When considering whether or not to report a transgression — a violation of law, policy, procedure, or ethics — there is more to ponder than right and wrong. Your own safety, in terms of career, position, and even life and limb, are also factors.
Here are four questions to consider. As in Part I, we use the term reporter for the person making the report, authority for the person receiving the report, and accused for the person whom the reporter believes has transgressed.
- Will the authority protect the reporter's identity?
- Some report recipients can be negligent about protecting the reporter's identity. Some actually feel obliged to disclose the reporter's identity to the accused.
- Unless the authority is known in advance to care about protecting the reporter's identity, reporting offenses is dangerous business. Still, if failing to report is even more dangerous, the authority's behavior might not be an issue.
- Can the reporter's identity remain private?
- Even if the authority wants to protect the reporter's identity, investigators and administrative personnel with access to the report might be less fastidious than the authority about protecting the reporter's identity.
- Following the pattern set by some legal frameworks, some people believe that those accused by reporters have a right to confront their "accusers." Whether this concept applies in the organizational context is debatable at best. In any case, if the investigating apparatus is "leaky," or if the accused has access to the report and the reporter's identity, making a report can be risky unless the organization provides formal protection for reporters.
- Are the reporter and accused at odds?
- Even if the reporter's identity is protected, the accused sometimes seeks revenge against people the accused suspects of being the reporter. If the reporter and the accused are already at odds for any reason, the accused might take action against the reporter, even without conclusive proof of the reporter's identity.
- This is one of the Even if the reporter's identity is
protected, the accused sometimes
seeks revenge against people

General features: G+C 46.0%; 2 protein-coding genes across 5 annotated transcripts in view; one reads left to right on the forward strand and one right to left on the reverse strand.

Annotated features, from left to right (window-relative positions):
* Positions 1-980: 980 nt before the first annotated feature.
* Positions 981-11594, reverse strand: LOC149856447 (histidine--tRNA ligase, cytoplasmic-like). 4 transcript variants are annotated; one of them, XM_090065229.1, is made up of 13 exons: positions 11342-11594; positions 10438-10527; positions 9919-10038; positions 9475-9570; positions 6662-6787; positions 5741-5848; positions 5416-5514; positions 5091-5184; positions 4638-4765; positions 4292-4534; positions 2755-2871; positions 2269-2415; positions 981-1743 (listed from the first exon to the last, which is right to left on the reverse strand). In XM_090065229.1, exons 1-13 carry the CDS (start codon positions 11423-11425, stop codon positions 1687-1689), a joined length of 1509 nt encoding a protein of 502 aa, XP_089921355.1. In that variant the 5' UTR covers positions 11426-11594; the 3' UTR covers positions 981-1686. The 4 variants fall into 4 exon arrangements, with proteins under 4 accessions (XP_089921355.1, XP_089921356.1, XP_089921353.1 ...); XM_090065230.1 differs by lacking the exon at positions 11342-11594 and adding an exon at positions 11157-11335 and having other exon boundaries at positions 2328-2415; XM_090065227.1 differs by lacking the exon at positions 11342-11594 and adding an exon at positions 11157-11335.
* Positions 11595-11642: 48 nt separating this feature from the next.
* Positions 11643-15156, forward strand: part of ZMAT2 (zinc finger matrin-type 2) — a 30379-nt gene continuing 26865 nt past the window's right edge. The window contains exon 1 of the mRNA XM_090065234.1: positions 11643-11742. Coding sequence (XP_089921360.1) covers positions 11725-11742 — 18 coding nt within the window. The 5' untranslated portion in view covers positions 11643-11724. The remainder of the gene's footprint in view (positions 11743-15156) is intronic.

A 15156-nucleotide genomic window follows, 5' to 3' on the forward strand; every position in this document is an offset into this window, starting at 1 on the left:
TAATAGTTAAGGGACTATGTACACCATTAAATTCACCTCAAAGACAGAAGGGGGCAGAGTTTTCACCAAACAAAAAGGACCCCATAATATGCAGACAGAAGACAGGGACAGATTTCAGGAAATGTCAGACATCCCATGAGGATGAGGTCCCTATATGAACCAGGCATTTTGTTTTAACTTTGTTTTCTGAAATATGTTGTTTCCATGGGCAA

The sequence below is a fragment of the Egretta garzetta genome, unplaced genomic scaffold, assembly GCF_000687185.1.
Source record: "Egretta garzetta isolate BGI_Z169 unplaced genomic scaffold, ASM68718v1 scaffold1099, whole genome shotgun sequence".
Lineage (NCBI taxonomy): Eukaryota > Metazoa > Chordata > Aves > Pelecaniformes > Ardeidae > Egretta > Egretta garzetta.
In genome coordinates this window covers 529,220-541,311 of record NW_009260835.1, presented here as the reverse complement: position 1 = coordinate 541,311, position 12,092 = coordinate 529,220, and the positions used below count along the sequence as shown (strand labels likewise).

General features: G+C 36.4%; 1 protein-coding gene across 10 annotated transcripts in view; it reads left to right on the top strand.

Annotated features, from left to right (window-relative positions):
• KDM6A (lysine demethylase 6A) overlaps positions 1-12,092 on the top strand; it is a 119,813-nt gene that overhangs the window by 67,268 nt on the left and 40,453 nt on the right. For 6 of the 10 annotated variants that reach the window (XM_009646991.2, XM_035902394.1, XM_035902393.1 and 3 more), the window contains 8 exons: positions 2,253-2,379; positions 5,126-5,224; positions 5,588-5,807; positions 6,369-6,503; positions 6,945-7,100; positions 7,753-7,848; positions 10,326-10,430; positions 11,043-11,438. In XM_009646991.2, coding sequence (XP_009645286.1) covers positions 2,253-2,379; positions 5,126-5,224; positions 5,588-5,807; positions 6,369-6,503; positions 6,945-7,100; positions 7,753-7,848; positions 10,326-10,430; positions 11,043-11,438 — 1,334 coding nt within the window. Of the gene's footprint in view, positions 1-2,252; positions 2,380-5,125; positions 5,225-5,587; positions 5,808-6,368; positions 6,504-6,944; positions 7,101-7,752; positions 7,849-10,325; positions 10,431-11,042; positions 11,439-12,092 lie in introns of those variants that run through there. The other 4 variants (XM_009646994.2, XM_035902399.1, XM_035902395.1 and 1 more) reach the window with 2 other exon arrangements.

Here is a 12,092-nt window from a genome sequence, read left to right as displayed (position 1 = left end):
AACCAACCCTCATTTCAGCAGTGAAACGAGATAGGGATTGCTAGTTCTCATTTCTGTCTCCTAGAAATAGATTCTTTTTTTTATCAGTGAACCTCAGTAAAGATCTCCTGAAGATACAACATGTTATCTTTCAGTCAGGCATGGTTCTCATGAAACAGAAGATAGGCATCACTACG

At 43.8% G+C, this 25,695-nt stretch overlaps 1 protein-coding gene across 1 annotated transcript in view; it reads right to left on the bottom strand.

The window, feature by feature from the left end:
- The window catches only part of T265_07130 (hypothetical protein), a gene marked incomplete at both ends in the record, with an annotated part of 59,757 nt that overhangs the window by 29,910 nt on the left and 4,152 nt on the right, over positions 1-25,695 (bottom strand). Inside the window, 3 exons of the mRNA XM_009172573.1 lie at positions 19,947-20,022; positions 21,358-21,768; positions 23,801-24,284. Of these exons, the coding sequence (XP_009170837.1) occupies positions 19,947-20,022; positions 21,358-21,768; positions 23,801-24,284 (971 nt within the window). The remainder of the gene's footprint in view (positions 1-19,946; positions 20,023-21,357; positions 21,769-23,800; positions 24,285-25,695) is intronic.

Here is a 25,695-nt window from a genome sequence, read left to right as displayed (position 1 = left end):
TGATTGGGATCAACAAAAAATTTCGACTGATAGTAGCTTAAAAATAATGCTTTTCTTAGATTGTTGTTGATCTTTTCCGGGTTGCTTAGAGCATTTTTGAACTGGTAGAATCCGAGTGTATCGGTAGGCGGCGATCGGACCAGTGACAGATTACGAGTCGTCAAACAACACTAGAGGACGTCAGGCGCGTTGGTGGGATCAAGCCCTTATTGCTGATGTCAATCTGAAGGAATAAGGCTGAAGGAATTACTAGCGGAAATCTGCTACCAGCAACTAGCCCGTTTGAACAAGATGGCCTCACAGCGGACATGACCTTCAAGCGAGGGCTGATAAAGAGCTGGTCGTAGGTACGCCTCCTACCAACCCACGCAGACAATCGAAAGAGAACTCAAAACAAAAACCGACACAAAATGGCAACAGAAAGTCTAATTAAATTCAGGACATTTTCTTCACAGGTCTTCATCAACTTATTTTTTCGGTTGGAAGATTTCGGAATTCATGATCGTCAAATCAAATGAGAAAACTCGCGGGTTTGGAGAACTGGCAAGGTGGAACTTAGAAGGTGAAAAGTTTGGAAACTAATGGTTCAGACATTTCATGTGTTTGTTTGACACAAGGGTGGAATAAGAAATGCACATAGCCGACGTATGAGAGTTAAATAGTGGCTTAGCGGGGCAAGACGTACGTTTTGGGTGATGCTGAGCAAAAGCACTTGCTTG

the accused suspects of
being the reportermany reasons to be on good terms — or at least, not bad terms — with everyone. Being at odds with someone who transgresses can create ethical quandaries.
- Will the accused (or someone else) seek retribution?
- Out of anger or to prevent further reports, the accused sometimes seeks retribution for reports. And if others, such as the supervisor of the accused, are also implicated in the allegations, they too might seek retribution.
- Even if your identity is protected, the accused sometimes does guess correctly who made the report. And sometimes the accused seeks retribution against anyone who could have made the report, "just to be sure."
If you expect to be targeted by the accused even if someone else is the reporter, reporting might well be your best option. With respect to the accused, you're no worse off than keeping silent; and with respect to the authority, you've done your part to keep the organization honest. First in this series Top Next Issue
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More articles on Workplace Politics:
- Devious Political Tactics: Divide and Conquer, Part II
- While most leaders try to achieve organizational unity, some do use divisive tactics to maintain control,
or to elevate performance by fostering competition. Here's Part II of a series exploring the risks of
- Responding to Threats: I
- Threats are one form of communication common to many organizational cultures, especially as pressure
mounts. Understanding the varieties of threats can be helpful in determining a response that fits for you.
- The Power and Hazards of Anecdotes: II
- Anecdotes are powerful tools of persuasion, but with that power comes a risk that we might become persuaded
of false positions. Here is Part II of a set of examples illustrating some hazards of anecdotes.
- When the Answer Isn't the Point: I
- When we ask each other questions, the answers aren't always what we seek. Sometimes the behavior of
the respondent is what matters. Here are some techniques questioners use when the answer to the question
wasn't the point of asking.
- Exploiting Functional Fixedness: I
- Functional fixedness is a cognitive bias that creates difficulty in seeing novel uses of things that
have familiar uses. Some devious moves in workplace politics exploit functional fixedness.
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- Adages, aphorisms, and "words of wisdom" seem valid often enough that we accept them as universal and permanent. Most aren't. Here's Part VI of a collection of widely held beliefs that can be misleading at work. Available here and by RSS on November 28.
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- The Power Affect: How We Express Our Personal Power
- Many people who possess real organizational power have a characteristic demeanor. It's the way they project their presence. I call this the power affect. Some people — call them power pretenders — adopt the power affect well before they attain significant organizational power. Unfortunately for their colleagues, and for their organizations, power pretenders can attain organizational power out of proportion to their merit or abilities. Understanding the power affect is therefore important for anyone who aims to attain power, or anyone who works with power pretenders. Read more about this program.
Beware any resource that speaks of "winning" at workplace politics or "defeating" it. You can benefit or not, but there is no score-keeping, and it isn't a game.